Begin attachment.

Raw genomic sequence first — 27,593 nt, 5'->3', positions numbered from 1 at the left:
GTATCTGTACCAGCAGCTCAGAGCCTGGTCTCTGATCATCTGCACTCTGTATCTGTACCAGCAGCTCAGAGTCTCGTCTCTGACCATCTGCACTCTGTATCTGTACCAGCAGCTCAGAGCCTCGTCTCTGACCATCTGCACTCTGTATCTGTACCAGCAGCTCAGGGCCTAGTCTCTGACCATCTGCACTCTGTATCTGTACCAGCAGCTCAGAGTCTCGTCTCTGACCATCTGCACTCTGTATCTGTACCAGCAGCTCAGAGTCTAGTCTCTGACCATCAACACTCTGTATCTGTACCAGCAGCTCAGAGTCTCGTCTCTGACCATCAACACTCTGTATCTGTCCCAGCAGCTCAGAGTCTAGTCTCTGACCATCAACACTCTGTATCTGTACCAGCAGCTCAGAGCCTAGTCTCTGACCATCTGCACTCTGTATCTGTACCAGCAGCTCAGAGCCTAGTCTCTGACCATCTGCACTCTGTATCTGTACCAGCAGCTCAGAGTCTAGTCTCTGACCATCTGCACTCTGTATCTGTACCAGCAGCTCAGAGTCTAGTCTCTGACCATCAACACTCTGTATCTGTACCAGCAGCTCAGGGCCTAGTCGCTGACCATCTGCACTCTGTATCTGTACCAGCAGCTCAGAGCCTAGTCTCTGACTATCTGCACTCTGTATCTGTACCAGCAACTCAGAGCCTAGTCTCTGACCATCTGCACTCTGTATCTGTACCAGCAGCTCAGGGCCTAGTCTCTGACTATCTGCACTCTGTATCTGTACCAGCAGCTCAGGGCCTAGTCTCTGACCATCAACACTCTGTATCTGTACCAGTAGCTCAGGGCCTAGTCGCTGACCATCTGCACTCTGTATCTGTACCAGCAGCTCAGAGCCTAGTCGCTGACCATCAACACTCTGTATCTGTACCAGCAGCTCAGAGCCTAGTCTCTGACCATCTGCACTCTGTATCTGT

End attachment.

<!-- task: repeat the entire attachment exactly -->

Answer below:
Raw genomic sequence first — 27,593 nt, 5'->3', positions numbered from 1 at the left:
GTATCTGTACCAGCAGCTCAGAGCCTGGTCTCTGATCATCTGCACTCTGTATCTGTACCAGCAGCTCAGAGTCTCGTCTCTGACCATCTGCACTCTGTATCTGTACCAGCAGCTCAGAGCCTCGTCTCTGACCATCTGCACTCTGTATCTGTACCAGCAGCTCAGGGCCTAGTCTCTGACCATCTGCACTCTGTATCTGTACCAGCAGCTCAGAGTCTCGTCTCTGACCATCTGCACTCTGTATCTGTACCAGCAGCTCAGAGTCTAGTCTCTGACCATCAACACTCTGTATCTGTACCAGCAGCTCAGAGTCTCGTCTCTGACCATCAACACTCTGTATCTGTCCCAGCAGCTCAGAGTCTAGTCTCTGACCATCAACACTCTGTATCTGTACCAGCAGCTCAGAGCCTAGTCTCTGACCATCTGCACTCTGTATCTGTACCAGCAGCTCAGAGCCTAGTCTCTGACCATCTGCACTCTGTATCTGTACCAGCAGCTCAGAGTCTAGTCTCTGACCATCTGCACTCTGTATCTGTACCAGCAGCTCAGAGTCTAGTCTCTGACCATCAACACTCTGTATCTGTACCAGCAGCTCAGGGCCTAGTCGCTGACCATCTGCACTCTGTATCTGTACCAGCAGCTCAGAGCCTAGTCTCTGACTATCTGCACTCTGTATCTGTACCAGCAACTCAGAGCCTAGTCTCTGACCATCTGCACTCTGTATCTGTACCAGCAGCTCAGGGCCTAGTCTCTGACTATCTGCACTCTGTATCTGTACCAGCAGCTCAGGGCCTAGTCTCTGACCATCAACACTCTGTATCTGTACCAGTAGCTCAGGGCCTAGTCGCTGACCATCTGCACTCTGTATCTGTACCAGCAGCTCAGAGCCTAGTCGCTGACCATCAACACTCTGTATCTGTACCAGCAGCTCAGAGCCTAGTCTCTGACCATCTGCACTCTGTATCTGT